“So what that means for children’s homes is that kids come in and kids are returned to family very quickly, …because we would love to see them come and sort of plant their roots, and it’s not that we wouldn’t want to see them go back to their biological family when that’s possible,” she said.Mario Mena, of Santa Ana, El Salvador, has studied children’s rights for nearly 20 years and has followed the developments of the LEPINA law since its inception.“[It] is the responsibility of the state to exercise the rights, a commitment to the development of the children’s autonomy, although limited,” he said.And I ended up saying: how lucky I am – I am a woman of color. So I wrote this poem." Xanath Caraza reads from Silabas de Viento (Syllables of Wind), with Arkansas poet Juanita Lamb on Friday, Sept. at The Writer’s Place, 3607 Pennsylvania, Kansas City, Mo., 816-753-1090. 15, Angela Elam interviews Caraza as part of Park University’s Ethnic Voices Poetry Series (the interview will run at a later date on New Letters on the Air) at 7 p.m.at the The Mid-Continent Library, Woodneath Branch, Woodneath Library Center, 8900 NE Flintlock Road, Kansas City, Mo., 816-883-4900.The children’s home can make a recommendation on what is best for the child, but the judge is under no obligation to adhere to it.Ricardo Lazo, director of a government-operated children’s home in the capital city of San Salvador, said if CONNA determines a child should return to their family and the child objects, that’s when CONNA matches them up with a judge.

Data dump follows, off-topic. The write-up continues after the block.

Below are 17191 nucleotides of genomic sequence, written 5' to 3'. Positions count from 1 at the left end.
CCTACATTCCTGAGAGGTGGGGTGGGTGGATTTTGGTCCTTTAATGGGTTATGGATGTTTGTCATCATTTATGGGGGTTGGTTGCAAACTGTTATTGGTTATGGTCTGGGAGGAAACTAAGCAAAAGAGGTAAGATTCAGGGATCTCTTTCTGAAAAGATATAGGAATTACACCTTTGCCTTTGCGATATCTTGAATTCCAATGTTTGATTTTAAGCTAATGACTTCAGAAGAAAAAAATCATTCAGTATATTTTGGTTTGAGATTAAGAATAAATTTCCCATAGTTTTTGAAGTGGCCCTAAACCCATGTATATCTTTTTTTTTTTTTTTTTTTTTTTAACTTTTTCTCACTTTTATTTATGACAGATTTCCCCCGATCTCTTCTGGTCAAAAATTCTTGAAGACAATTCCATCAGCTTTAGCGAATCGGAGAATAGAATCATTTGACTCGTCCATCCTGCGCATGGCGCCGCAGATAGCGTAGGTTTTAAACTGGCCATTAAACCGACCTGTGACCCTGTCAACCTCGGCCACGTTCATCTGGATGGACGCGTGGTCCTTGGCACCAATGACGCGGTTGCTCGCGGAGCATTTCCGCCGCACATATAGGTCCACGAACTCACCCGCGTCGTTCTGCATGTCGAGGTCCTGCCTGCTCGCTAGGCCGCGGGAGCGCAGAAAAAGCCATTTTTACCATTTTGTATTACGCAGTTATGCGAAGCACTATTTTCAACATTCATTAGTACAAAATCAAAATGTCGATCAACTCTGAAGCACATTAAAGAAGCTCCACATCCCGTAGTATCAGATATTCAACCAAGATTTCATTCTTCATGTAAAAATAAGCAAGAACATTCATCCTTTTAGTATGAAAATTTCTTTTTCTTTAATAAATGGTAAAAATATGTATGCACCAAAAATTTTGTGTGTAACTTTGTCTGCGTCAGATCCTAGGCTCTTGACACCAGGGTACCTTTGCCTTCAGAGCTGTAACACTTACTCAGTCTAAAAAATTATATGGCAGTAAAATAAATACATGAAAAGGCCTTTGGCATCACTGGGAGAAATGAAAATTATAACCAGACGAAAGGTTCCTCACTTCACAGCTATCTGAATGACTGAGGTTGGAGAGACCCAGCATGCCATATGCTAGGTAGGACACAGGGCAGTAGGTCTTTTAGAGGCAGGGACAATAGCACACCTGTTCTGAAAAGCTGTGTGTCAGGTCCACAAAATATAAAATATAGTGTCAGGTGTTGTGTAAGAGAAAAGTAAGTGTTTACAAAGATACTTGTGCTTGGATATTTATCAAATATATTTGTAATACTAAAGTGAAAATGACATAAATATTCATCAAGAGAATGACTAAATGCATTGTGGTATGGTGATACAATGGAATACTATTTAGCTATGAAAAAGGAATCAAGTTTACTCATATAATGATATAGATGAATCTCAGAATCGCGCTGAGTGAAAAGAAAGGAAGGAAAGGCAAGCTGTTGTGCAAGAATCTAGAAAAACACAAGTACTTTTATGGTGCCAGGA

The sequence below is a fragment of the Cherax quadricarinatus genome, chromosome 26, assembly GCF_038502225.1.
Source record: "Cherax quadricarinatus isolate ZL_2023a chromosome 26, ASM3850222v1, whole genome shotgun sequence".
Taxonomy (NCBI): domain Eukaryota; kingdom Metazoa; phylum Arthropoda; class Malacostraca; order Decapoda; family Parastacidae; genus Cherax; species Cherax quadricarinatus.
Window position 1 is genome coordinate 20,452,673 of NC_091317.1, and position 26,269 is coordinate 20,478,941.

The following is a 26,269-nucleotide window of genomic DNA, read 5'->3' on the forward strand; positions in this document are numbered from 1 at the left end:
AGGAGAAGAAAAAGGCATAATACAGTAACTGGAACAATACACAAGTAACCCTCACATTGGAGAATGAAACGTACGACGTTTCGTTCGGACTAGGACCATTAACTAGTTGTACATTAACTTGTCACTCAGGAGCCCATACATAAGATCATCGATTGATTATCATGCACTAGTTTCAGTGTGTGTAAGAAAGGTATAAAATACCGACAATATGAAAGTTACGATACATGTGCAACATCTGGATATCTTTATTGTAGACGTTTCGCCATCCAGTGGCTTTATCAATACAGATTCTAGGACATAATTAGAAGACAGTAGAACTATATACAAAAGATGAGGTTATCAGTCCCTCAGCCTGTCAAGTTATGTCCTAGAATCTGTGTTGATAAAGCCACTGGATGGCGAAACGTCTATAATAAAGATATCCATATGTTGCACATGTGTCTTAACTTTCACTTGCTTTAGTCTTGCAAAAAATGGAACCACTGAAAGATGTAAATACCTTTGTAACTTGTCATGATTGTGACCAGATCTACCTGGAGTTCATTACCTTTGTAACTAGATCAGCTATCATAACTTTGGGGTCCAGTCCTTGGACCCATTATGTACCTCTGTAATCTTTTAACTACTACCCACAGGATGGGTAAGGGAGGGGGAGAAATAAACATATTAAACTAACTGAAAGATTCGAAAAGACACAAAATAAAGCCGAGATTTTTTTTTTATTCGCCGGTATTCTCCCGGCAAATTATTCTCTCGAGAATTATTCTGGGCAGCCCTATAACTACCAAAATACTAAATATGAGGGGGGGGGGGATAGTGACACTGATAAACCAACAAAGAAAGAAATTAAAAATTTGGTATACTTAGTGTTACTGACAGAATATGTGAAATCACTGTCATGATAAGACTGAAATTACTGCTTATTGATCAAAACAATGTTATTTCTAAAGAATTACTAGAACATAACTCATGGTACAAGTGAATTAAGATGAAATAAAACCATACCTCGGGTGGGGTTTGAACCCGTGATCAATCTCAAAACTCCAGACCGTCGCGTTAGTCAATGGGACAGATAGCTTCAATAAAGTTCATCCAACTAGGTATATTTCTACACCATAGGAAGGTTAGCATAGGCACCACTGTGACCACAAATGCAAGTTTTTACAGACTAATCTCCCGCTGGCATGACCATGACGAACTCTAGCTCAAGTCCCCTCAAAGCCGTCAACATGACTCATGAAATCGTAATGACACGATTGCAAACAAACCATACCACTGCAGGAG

“People want to be poets there, too, so these young audiences had very practical questions: How do I become a better writer? Those students might have excellent speaking or writing skills, but they also need work in other areas. “I tell my students we’re going to publish what they have,” she says. We write, we perform and we learn.” Around the same time as her visit to El Salvador, headlines in the United States were about unaccompanied Central American children seeking refuge at the U. Caraza was troubled by the effects of war and gang violence that she saw in El Salvador, but she says poetry can help.Passed in 2010, Ley De Protección Integral De La Niñez Y Adolescencia (the Law for the Comprehensive Protection of Children and Adolescents - LEPINA) has had both a positive and negative effect on El Salvador’s children.